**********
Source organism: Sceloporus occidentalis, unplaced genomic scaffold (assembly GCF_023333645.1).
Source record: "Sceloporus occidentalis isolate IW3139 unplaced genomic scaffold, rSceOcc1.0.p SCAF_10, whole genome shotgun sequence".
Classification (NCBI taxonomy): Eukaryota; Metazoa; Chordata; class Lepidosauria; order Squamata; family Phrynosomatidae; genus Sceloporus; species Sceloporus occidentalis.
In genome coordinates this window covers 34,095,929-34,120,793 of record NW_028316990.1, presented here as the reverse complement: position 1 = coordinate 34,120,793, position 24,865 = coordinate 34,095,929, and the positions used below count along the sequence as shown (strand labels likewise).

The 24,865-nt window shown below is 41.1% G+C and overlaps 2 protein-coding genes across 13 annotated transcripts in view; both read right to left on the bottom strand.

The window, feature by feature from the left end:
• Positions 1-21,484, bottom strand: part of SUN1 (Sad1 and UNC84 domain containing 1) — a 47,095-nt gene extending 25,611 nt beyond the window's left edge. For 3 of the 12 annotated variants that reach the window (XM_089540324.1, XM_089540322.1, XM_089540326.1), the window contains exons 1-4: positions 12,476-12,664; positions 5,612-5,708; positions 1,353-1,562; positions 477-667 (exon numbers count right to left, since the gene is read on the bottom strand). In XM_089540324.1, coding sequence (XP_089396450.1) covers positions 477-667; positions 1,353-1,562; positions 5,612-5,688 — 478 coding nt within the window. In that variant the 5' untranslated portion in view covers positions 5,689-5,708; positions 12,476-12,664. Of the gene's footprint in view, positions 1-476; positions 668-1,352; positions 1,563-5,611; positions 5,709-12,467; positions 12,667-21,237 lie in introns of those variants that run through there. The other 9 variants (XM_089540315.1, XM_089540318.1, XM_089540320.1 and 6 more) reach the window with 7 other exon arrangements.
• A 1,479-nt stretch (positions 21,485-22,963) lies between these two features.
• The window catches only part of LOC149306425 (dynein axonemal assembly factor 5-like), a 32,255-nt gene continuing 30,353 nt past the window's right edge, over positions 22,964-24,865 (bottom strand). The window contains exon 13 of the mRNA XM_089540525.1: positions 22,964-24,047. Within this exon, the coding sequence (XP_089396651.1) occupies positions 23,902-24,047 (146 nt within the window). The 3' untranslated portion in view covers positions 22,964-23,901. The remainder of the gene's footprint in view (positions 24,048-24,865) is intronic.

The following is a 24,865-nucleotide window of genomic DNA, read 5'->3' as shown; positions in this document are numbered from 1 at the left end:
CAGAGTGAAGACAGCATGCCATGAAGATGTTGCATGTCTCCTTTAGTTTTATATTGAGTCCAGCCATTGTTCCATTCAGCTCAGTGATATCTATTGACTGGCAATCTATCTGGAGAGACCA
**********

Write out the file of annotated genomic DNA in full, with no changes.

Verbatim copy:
Source organism: Sceloporus occidentalis, unplaced genomic scaffold (assembly GCF_023333645.1).
Source record: "Sceloporus occidentalis isolate IW3139 unplaced genomic scaffold, rSceOcc1.0.p SCAF_10, whole genome shotgun sequence".
Classification (NCBI taxonomy): Eukaryota; Metazoa; Chordata; class Lepidosauria; order Squamata; family Phrynosomatidae; genus Sceloporus; species Sceloporus occidentalis.
In genome coordinates this window covers 34,095,929-34,120,793 of record NW_028316990.1, presented here as the reverse complement: position 1 = coordinate 34,120,793, position 24,865 = coordinate 34,095,929, and the positions used below count along the sequence as shown (strand labels likewise).

The 24,865-nt window shown below is 41.1% G+C and overlaps 2 protein-coding genes across 13 annotated transcripts in view; both read right to left on the bottom strand.

The window, feature by feature from the left end:
• Positions 1-21,484, bottom strand: part of SUN1 (Sad1 and UNC84 domain containing 1) — a 47,095-nt gene extending 25,611 nt beyond the window's left edge. For 3 of the 12 annotated variants that reach the window (XM_089540324.1, XM_089540322.1, XM_089540326.1), the window contains exons 1-4: positions 12,476-12,664; positions 5,612-5,708; positions 1,353-1,562; positions 477-667 (exon numbers count right to left, since the gene is read on the bottom strand). In XM_089540324.1, coding sequence (XP_089396450.1) covers positions 477-667; positions 1,353-1,562; positions 5,612-5,688 — 478 coding nt within the window. In that variant the 5' untranslated portion in view covers positions 5,689-5,708; positions 12,476-12,664. Of the gene's footprint in view, positions 1-476; positions 668-1,352; positions 1,563-5,611; positions 5,709-12,467; positions 12,667-21,237 lie in introns of those variants that run through there. The other 9 variants (XM_089540315.1, XM_089540318.1, XM_089540320.1 and 6 more) reach the window with 7 other exon arrangements.
• A 1,479-nt stretch (positions 21,485-22,963) lies between these two features.
• The window catches only part of LOC149306425 (dynein axonemal assembly factor 5-like), a 32,255-nt gene continuing 30,353 nt past the window's right edge, over positions 22,964-24,865 (bottom strand). The window contains exon 13 of the mRNA XM_089540525.1: positions 22,964-24,047. Within this exon, the coding sequence (XP_089396651.1) occupies positions 23,902-24,047 (146 nt within the window). The 3' untranslated portion in view covers positions 22,964-23,901. The remainder of the gene's footprint in view (positions 24,048-24,865) is intronic.

The following is a 24,865-nucleotide window of genomic DNA, read 5'->3' as shown; positions in this document are numbered from 1 at the left end:
CAGAGTGAAGACAGCATGCCATGAAGATGTTGCATGTCTCCTTTAGTTTTATATTGAGTCCAGCCATTGTTCCATTCAGCTCAGTGATATCTATTGACTGGCAATCTATCTGGAGAGACCA